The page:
Energy expenditure and body fat distribution in Mohawk children.Pediatrics 1995; 95(1):89-95Ped
Epidemiologic studies suggest that Native Americans, including the Mohawk people, have a high prevalence of obesity, diabetes, and cardiovascular risk. However, current information on alterations in related variables such as energy metabolism and body composition in Native Americans is almost exclusively limited to already obese Pima adults living in the Southwest. The aim of this study was to characterize energy metabolism and body composition in young Mohawk children (17 girls, 11 boys; aged 4 to 7 years) as compared to Caucasian children (36 girls, 34 boys; aged 4 to 7 years). Total energy expenditure was measured by doubly labeled water, postprandial resting energy expenditure by indirect calorimetry, and activity energy expenditure was derived from the difference between total and resting energy expenditure. Fat and fat free mass were estimated from bioelectrical resistance, and body fat distribution was estimated from skinfolds and circumferences.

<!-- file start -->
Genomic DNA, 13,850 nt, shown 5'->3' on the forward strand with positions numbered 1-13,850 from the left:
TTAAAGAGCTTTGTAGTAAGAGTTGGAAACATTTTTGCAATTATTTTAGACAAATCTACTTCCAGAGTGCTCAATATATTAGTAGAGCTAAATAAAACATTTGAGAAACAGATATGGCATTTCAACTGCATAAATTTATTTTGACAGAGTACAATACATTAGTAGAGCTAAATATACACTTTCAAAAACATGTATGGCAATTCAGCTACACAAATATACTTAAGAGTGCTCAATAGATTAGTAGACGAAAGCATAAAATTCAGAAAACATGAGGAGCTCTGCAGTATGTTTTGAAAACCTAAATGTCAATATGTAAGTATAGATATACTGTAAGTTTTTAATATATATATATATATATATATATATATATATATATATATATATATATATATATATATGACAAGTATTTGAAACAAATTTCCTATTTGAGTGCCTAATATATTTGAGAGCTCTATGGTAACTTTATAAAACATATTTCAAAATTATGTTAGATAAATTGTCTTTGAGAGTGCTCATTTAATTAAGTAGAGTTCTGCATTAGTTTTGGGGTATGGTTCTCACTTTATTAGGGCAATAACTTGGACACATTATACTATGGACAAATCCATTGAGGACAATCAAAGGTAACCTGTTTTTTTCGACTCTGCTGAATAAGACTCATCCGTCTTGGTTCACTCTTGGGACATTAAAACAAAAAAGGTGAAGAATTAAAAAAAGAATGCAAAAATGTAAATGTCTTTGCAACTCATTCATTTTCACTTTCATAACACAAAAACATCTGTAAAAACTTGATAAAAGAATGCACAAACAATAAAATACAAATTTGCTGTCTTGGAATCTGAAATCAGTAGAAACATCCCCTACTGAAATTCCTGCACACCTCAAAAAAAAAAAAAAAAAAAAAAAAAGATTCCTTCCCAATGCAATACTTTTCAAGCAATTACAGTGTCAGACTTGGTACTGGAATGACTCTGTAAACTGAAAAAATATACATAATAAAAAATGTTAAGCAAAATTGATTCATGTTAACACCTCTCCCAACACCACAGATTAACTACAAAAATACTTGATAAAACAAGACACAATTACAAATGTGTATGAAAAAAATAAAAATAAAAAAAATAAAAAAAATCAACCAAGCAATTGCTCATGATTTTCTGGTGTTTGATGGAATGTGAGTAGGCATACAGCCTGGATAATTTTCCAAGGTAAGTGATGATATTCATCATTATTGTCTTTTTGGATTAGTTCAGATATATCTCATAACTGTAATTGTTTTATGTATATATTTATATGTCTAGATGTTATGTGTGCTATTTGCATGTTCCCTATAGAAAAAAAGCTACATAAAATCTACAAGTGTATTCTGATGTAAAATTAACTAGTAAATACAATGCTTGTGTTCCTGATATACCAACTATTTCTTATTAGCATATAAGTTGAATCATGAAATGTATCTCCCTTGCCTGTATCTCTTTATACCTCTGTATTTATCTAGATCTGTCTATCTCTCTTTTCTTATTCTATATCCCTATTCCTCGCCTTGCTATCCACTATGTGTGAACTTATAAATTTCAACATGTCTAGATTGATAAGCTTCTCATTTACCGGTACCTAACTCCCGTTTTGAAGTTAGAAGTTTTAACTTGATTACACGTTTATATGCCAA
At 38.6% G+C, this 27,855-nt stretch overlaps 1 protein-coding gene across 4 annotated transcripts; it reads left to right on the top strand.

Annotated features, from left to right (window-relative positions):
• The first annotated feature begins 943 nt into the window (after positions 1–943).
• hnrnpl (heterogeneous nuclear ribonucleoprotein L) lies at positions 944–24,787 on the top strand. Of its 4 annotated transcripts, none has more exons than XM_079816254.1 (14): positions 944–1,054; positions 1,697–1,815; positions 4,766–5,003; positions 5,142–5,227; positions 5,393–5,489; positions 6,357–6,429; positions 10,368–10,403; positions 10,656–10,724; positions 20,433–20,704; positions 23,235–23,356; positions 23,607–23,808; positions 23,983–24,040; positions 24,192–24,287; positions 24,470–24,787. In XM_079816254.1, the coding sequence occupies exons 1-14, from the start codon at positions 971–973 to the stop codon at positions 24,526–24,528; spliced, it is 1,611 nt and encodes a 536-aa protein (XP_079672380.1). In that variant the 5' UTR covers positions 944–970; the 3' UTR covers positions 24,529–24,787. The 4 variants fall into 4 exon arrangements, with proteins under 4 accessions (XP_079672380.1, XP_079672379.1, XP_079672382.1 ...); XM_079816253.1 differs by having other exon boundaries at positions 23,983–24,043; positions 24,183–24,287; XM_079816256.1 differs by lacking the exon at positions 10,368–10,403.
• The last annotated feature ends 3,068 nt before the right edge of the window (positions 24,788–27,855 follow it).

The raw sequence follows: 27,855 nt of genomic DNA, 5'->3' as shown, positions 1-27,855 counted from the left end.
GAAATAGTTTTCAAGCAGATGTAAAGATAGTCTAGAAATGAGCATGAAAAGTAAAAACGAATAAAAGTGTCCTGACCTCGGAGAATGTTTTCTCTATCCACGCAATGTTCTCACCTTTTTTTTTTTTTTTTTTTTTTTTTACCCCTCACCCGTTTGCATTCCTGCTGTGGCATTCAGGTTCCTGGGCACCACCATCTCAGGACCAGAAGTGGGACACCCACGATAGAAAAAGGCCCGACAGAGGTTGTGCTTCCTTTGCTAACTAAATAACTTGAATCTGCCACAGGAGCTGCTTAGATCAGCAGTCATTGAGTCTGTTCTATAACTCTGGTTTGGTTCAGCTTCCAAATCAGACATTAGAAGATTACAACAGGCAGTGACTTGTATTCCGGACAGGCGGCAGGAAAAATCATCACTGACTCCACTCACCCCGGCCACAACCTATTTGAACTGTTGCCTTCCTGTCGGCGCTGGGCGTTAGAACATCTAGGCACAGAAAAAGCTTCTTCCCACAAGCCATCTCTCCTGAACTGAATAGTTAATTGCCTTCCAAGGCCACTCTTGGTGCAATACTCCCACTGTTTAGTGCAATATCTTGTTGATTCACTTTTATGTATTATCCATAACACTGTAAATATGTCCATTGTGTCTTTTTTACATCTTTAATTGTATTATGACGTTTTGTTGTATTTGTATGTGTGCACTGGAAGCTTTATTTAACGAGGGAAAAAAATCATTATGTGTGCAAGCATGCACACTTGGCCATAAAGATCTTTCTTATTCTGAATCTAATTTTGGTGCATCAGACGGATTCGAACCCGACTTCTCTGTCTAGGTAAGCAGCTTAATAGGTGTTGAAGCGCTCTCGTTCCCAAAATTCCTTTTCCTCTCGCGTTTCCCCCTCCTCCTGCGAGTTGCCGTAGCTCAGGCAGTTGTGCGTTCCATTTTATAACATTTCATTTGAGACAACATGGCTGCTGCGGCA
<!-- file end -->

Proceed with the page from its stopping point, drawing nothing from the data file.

There were no significant effects of ethnic background or sex on body weight, height, or body mass index. Fat free mass was significantly higher in boys and fat mass was significantly higher in girls, with no effect of ethnic background. Chest skinfold thickness, the ratio of trunk skinfolds:extremity skinfolds, and the waist:hip ratio were significantly higher in Mohawk children by 2.5 mm, 0.09 units, and 0.03 units, respectively, independent of sex and fat mass. Total energy expenditure was significantly higher in Mohawk children compared to Caucasian (100 kcal/day in girls, 150 kcal/day in boys), independent of fat free mass and sex, due to a significantly higher physical activity-related energy expenditure.
These data suggest that: 1) body fat is more centrally distributed in Mohawk relative to Caucasian children, and this effect is independent of sex and body fat content; 2) Mohawk children have a greater total energy expenditure than Caucasian children, independent of fat free mass, due to greater physical activity-related energy expenditure.